You don’t need to be a star to rock a lob. The cut looks good on almost everybody, says Los Angeles stylist Domingo Serquinia. “The lines are softer than a bob,” he says, “so it flatters every face type. And it can be adjusted to work with any hair texture, save for super curly locks.” If your hair falls in ribbons, a lob will look beachy chic.  But the style can look too boxy or bottom heavy on corkscrew or coiled curls.

Here are some tips from Serquinia, who has been turning out some luscious lobs at Paint Shop Beverly Hills, his hip hair and nail salon.

1. Choose the right lob for your face shape. If you have a square face, long choppy layers at the ends will play down your square jaw. A long face will get a lift with shorter layers. “Midface layers will draw attention to your cheekbones and eyes,” Serquinia says. Keep the lob below your shoulders to lengthen a round face. Longer, side-swept bangs can add angles to a round face, but avoid a blunt fringe.

2. Work with -- not against -- your hair’s natural texture. “The thicker your hair, the choppier you want the ends to be,” says Serquinia. That avoids a bottom-heavy cut and brings some playfulness into the style. But if you have fine hair, those choppy ends will look thinned out. Instead, keep the ends blunt to create fullness.

3. Have fun! One of the great things about the lob is its versatility. You can pull your hair into a high pony and let some of the bottom layers hang out. It’s what Serquinia calls “an unkempt kempt look.” Let your hair dry, and apply a thick leave-in conditioner or wax to play up the ends and layers. Style with a round brush for body, or use a flatiron for sleekness and try flipping up some ends. Experiment with a large-barreled curling iron to create those tousled waves.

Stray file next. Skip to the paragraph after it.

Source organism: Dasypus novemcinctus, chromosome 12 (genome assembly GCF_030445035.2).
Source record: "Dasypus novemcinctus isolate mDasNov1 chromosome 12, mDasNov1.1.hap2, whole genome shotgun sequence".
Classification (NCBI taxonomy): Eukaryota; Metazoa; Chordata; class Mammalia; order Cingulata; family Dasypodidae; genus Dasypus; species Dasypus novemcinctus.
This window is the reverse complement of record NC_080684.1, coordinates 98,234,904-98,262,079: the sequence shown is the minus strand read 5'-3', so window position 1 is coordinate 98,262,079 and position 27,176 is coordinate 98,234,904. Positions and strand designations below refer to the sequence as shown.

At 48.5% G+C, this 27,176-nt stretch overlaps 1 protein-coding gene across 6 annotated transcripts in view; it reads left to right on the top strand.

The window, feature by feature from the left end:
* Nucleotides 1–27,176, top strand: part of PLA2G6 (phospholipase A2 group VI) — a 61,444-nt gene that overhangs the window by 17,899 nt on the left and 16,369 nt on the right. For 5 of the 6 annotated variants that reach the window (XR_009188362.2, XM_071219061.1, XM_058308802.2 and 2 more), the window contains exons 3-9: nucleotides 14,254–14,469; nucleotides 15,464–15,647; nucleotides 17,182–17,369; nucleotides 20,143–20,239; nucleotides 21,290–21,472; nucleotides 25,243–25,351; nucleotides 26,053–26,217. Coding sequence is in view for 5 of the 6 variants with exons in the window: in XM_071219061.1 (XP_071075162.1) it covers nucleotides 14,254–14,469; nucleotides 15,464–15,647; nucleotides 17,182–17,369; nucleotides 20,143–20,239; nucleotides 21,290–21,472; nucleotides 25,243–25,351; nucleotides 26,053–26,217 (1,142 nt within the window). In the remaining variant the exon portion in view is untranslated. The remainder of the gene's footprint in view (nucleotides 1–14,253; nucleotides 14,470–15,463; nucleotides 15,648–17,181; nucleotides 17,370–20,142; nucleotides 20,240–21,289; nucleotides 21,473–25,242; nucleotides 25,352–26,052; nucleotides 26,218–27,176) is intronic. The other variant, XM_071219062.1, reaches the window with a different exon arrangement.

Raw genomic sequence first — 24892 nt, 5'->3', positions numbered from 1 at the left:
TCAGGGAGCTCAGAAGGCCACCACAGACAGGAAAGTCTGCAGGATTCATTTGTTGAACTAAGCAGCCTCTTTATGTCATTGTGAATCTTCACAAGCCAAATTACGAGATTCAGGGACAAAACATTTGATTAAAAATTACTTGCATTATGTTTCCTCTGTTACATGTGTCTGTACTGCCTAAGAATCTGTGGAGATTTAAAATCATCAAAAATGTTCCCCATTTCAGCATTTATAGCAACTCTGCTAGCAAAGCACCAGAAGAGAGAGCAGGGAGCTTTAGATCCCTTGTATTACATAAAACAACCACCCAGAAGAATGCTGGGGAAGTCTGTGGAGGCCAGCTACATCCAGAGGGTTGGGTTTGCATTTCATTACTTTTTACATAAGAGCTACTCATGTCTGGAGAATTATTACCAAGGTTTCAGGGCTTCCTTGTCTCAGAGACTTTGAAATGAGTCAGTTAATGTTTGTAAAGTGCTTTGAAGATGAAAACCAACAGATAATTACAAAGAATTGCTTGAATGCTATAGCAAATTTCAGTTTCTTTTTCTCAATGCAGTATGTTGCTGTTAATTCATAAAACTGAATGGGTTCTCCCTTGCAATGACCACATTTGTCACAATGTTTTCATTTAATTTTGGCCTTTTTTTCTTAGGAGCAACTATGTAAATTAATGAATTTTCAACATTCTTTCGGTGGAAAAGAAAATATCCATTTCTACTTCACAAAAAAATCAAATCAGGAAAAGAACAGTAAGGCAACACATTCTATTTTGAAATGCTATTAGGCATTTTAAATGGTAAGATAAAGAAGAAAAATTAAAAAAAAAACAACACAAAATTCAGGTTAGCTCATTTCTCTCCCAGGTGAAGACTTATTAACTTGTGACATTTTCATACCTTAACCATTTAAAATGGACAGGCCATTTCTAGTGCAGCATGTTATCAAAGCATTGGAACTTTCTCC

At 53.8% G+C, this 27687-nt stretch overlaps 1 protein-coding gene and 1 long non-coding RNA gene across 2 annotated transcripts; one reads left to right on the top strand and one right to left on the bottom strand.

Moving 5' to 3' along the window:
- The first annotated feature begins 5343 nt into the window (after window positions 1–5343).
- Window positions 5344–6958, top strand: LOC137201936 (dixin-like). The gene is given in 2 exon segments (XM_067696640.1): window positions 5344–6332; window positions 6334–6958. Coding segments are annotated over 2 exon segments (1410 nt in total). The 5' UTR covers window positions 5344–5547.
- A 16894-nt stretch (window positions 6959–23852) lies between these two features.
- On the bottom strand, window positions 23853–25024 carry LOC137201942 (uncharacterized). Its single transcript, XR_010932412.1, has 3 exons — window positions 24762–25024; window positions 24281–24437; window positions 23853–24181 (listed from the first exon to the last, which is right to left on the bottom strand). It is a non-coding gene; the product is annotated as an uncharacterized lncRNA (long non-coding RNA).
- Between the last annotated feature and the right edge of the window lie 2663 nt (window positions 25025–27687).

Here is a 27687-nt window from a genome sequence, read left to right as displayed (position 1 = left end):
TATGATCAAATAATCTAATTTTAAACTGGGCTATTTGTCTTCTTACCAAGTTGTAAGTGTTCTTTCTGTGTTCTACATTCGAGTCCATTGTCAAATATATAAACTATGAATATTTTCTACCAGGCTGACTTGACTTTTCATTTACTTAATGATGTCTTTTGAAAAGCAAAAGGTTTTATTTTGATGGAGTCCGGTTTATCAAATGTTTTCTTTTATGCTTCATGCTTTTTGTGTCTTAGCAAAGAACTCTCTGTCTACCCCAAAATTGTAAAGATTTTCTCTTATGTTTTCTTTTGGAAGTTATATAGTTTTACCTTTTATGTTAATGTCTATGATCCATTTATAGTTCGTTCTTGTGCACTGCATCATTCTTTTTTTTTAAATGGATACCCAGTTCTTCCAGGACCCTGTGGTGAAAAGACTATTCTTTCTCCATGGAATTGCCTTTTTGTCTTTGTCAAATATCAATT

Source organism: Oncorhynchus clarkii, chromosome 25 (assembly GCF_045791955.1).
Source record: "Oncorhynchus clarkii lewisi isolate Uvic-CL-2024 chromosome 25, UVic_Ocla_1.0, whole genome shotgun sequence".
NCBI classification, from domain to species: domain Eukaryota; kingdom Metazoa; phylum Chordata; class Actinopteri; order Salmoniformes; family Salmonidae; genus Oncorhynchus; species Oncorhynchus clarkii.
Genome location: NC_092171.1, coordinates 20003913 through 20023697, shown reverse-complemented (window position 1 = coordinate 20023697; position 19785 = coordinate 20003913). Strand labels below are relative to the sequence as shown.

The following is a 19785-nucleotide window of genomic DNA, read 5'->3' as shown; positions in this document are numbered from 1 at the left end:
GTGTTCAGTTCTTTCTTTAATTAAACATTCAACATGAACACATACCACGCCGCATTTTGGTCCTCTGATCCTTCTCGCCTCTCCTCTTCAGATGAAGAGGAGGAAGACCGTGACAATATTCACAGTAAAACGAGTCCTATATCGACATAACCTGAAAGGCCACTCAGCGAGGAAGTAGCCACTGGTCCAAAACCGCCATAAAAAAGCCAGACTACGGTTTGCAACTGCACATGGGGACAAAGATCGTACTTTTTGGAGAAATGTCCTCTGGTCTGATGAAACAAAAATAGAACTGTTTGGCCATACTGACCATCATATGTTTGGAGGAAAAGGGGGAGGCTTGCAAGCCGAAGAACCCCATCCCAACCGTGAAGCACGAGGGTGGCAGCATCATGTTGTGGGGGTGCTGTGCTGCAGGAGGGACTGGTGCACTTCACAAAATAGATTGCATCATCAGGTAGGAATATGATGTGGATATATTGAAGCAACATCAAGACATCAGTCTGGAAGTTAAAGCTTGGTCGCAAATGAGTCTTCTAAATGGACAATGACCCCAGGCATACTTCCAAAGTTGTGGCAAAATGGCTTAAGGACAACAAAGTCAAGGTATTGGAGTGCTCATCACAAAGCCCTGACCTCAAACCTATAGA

Best Hair and Beauty Trends From New York Fashion Week

Are you missing the easy, gorgeous hair and makeup of June, July and August? I’ve got some good news for you from New York Fashion Week. The spring-summer 2013 shows have just come to an end, and while it’s too early for the stunning dresses, shifts and shorts that were shown, the beauty trends from the runway are ready to be worn right now. Try these on for size. (No dieting required!)

Technicolor Strands
Color made a big splash at Peter Som’s show. Models with light and dark hair alike added watercolor streaks to their locks. You don’t need to commit to tie-dyed tresses. Instead, create temporary tints with soft pastel chalk, colored hair powder or colored sprays. To keep the look soft and chic, place just a few streaks under the top layer of hair so the hues peep out from underneath. For maximum playfulness, try multiple colors at once.

Beachy Braids
The Jason Wu and Honor shows brought our favorite surfer-girl look into the limelight! Braids were fun, modern and simple all at the same time. For a fresh take on plaits, try braiding your hair using an unexpected asymmetrical part. Or update your office look with a chic braided bun. Gather hair into a low ponytail and secure with an elastic band. Braid the remaining hair, wrap around the base and secure with bobby pins.

Sleek Big-screen Waves
These complemented the delicate floral prints at the Thakoon show. To recreate this look, you’ll want to ditch the ringlets and go for silent-screen glamour instead. The trick is to update your hot tool, swapping your curling iron for a triple-barrel waver. Simply part hair in manageable sections and work the waver straight down the length of your hair.

Angelic Eye Makeup
Donna Karan’s models had a halo of matte burgundy around the eyes. Using a large fluff brush, apply shadow up to the crease and then use a smaller brush to trace under the lashes with color as well. Skip the liner and finish with two coats of mascara.

Oceanic Manicures